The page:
Spotlight on Mike Bird-Romero

Mike Bird-Romero is an accomplished jeweler known for his technical mastery, innovation, and respect for historical techniques and designs.

Born in 1946 in San Juan Pueblo, his artistic interests were fostered in a household of creativity.

His grandmother Luteria Atencio was a respected potter whose works are in the Smithsonian Institution. His mother Lorencita Bird was an accomplished and well-known Pueblo textile artist and educator. After learning some basic metal-working skills in junior high school, Mike began serious work with metals in the late 1960s, teaching himself from books on the topic and buying some old tools while making others. By the 1980s, Mike had emerged as a major figure in contemporary Native American jewelry making. Selecting only the best, most dramatic materials, Mike became known for bold, sculptural interpretations of traditional designs.

Although he is largely a self-taught artist, Mike’s work has been influenced both by extensive research into historic Navajo and Pueblo jewelry and by observing great silversmiths who lived near his home including Mark Chee and Julian Lovato. A true student of Pueblo tradition, Mike is inspired by old photographs of Indians wearing historical jewelry. “I am trying to revive the old jewelry,” he explains.

A beautiful display of San Juan Pueblo artist Mike Bird Romero atop the “Heart of the Dragonfly” book which was written by Mike Bird Romero’s late wife, Allison Bird.
Mike Bird-Romero speaks to guests during Bird’s show at Four Winds Gallery back in May 2018.
Mike Bird-Romero at his booth during the SWAIA 2019 Indian Market in Santa Fe. 
Mike Bird-Romero (left) jokes around withFour Winds Gallery owner John Krena at the conclusion of the most recent  show at Four Winds Gallery back in May 2018.
“In the Spirit of our Ancestors”, co-authored by Allison Bird and John Krena highlights a very deep collection of tribal and pueblo art belonging to Keith Kappmeyer. Mike Bird’s late wife, Allison, was a highly regarded expert researcher and author on Native American subjects.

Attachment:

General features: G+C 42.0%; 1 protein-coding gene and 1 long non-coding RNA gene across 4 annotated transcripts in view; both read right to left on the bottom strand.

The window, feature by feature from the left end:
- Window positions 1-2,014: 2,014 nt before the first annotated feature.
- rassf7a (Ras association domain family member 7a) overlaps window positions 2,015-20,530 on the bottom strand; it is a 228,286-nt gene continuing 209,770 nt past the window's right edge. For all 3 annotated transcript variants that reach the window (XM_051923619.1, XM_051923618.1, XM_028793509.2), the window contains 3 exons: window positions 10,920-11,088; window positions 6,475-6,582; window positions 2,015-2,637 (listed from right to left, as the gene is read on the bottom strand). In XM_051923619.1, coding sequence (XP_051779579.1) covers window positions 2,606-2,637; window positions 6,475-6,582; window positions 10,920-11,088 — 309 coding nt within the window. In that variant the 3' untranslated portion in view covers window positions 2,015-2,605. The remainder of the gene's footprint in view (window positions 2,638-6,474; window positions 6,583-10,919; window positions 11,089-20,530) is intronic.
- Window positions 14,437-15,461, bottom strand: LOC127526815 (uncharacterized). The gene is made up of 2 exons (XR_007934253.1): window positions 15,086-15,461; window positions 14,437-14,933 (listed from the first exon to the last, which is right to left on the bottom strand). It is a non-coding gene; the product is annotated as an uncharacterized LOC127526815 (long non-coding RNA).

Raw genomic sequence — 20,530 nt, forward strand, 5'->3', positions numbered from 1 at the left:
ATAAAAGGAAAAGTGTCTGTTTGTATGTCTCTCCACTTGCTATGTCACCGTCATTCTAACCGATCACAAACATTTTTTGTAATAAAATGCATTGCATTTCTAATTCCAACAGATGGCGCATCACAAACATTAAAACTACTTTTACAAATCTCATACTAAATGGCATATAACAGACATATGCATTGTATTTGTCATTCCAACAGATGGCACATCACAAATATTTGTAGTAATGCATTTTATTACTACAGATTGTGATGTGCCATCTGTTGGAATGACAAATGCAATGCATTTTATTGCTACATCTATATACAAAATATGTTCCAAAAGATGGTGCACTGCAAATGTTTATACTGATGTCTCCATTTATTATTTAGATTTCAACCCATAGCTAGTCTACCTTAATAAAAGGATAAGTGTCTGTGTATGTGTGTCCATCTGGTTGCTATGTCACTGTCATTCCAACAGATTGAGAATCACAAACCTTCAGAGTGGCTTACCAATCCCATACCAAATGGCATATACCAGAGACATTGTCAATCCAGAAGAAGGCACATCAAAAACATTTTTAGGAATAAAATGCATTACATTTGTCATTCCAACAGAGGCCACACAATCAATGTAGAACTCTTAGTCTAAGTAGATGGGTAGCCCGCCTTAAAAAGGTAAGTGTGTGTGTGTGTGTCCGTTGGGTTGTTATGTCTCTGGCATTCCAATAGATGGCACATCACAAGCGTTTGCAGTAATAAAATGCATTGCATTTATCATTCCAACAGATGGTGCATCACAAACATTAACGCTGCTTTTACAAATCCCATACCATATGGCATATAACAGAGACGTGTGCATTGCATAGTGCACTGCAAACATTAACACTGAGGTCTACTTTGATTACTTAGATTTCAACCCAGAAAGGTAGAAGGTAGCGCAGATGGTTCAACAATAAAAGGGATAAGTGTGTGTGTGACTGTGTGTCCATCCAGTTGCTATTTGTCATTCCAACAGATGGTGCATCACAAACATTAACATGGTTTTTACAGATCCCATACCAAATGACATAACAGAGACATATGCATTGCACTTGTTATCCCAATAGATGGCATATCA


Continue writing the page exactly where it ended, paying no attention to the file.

Mike Bird-Romero (left) speaks of his work with long-time gallery friends Gregory Mason and wife Stacey Hornell-Mason while Four Winds Gallery owner John Krena displays jewelry by Bird during a show at Four Winds Gallery back in May 2018.
San Juan Pueblo Jeweler Mike Bird-Romero uses the highest quality materials in each and every piece of jewelry he creates, making it truly special and one of a kind. 
San Juan Pueblo jeweler Mike Bird-Romero uses the highest quality materials in each and every piece of jewelry he creates, making it truly special and one of a kind. 
A display of cuffs made by San Juan Pueblo Jeweler Mike Bird-Romero currently available at Four Winds Gallery.
mike bird romero necklaces
Beautiful details of a silver cuff by San Juan Pueblo jeweler Mike Bird-Romero during a show at Four Winds Gallery back in May 2018.
Mike Bird-Romero (right) places a necklace on Stephanie Sprowls while Bird’s daughter looks on prior to the start of Bird’s show at Four Winds Gallery back in May 2018.
Born in to a family of artists, Bird’s creativity blossomed from early on in his life, here is a photograph of (from left to right) Grandmother Luteria Atencio, an unidentified niece to Atencio, and Aunt Gegorita Trujillo photographed selling their art under the Governor’s Palace, date of photo, unknown.
A display of cuffs made by San Juan Pueblo jeweler Mike Bird-Romero during a show featuring Bird at Four Winds Gallery back in May 2018.